Discussion of Broadband Breakfast Club Virtual Event on High-Capacity Applications and Gigabit Connectivity

WASHINGTON, September 24, 2013 – The Broadband Breakfast Club released the first video of its Broadband Breakfast Club Virtual Event, on “How High-Capacity Applications Are Driving Gigabit Connectivity.”

The dialogue featured Dr. Glenn Ricart, Chief Technology Officer, US IGNITESheldon Grizzle of GigTank in Chattanooga, Tennessee; Todd MarriottExecutive Director of UTOPIA, the Utah Telecommunications Open Infrastructure Agency, and Drew ClarkChairman and Publisher, BroadbandBreakfast.com.

Drew Clark

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WASHINGTON, October 20, 2010 -The number of global internet users doubled in the past five years and will surpass the 2 billion mark in 2010, according to new data from the International Telecommunications Union.

The number of people having home internet access has increased from 1.4 billion in 2009 to almost 1.6 billion in 2010. The new data were released on the eve of World Statistics Day, which is Wednesday.

Developing countries will contribute 162 million of the 226 million new internet users in 2010, found the ITU. By the end of 2010, 71 percent of the population in developed countries will be online compared to 21 percent of the population in developing countries.

Sixty-five percent of people in developed countries have access to the internet at home, while 13.5 percent of people in developing countries do. Internet access via schools, at work and public locations is critical in developing regions, says the ITU. Regional differences are significant with 65 percent of Europeans on the internet, compared to only 9.6 percent of Africans.

With the rapidly increasing high-bandwidth content and applications on the Internet, there is a growing demand for higher-speed broadband connections, says the report.

Continue Reading

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Breakfast Club Video: ‘Gigabit and Ultra-High-Speed Networks: Where They Stand Now and How They Are Building the Future’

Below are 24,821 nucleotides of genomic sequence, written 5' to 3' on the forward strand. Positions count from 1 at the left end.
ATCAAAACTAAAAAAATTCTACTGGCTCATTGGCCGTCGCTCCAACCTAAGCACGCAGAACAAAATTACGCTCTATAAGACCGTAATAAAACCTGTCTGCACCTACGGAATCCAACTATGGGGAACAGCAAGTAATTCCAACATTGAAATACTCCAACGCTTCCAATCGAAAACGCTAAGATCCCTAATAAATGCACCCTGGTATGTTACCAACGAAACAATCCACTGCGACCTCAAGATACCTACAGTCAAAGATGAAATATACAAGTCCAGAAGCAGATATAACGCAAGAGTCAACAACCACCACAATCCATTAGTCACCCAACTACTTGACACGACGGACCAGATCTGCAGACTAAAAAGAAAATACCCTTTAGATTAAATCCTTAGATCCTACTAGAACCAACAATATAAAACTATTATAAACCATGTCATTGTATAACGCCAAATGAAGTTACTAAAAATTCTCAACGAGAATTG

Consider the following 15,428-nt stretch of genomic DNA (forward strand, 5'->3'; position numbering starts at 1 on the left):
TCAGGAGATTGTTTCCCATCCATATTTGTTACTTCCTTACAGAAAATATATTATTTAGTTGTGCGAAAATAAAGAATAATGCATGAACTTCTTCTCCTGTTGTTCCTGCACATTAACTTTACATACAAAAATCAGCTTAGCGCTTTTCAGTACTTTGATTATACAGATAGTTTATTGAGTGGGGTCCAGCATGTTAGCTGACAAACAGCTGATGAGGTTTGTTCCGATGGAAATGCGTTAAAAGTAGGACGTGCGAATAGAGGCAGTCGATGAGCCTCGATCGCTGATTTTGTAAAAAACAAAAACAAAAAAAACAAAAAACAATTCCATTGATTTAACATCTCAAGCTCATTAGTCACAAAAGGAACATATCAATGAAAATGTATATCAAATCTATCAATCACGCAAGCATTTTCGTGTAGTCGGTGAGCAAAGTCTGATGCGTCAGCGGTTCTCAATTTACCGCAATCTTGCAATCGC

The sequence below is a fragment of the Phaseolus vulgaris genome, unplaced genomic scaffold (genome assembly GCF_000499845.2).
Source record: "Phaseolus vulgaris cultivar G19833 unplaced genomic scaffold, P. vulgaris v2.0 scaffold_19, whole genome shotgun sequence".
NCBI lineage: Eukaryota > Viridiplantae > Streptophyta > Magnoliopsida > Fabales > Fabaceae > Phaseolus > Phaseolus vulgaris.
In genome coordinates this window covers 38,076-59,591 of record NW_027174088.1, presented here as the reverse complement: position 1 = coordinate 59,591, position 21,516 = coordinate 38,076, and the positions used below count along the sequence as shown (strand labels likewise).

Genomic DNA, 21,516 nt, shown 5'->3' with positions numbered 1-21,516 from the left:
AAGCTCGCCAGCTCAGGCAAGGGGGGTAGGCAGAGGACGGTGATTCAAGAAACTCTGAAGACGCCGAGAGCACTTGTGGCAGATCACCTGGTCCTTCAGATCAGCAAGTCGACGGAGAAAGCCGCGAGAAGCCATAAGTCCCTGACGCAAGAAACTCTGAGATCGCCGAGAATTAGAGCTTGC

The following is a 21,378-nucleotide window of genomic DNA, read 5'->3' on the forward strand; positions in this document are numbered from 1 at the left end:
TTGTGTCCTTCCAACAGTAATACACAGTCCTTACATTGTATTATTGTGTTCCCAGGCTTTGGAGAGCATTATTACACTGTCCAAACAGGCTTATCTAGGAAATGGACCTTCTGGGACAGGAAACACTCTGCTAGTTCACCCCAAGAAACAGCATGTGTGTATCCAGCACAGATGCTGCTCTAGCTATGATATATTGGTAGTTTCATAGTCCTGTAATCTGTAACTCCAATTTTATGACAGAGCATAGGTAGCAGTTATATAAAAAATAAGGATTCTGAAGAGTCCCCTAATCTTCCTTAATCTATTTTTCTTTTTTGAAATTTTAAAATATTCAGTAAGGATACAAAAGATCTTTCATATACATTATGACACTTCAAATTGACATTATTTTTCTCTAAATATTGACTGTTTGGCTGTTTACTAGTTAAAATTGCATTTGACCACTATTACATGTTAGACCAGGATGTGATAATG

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WASHINGTON, October 20, 2010 -The number of global internet users doubled in the past five years and will surpass the 2 billion mark in 2010, according to new data from the International Telecommunications Union.

The number of people having home internet access has increased from 1.4 billion in 2009 to almost 1.6 billion in 2010. The new data were released on the eve of World Statistics Day, which is Wednesday.

Developing countries will contribute 162 million of the 226 million new internet users in 2010, found the ITU. By the end of 2010, 71 percent of the population in developed countries will be online compared to 21 percent of the population in developing countries.

Sixty-five percent of people in developed countries have access to the internet at home, while 13.5 percent of people in developing countries do. Internet access via schools, at work and public locations is critical in developing regions, says the ITU. Regional differences are significant with 65 percent of Europeans on the internet, compared to only 9.6 percent of Africans.

With the rapidly increasing high-bandwidth content and applications on the Internet, there is a growing demand for higher-speed broadband connections, says the report.

Continue Reading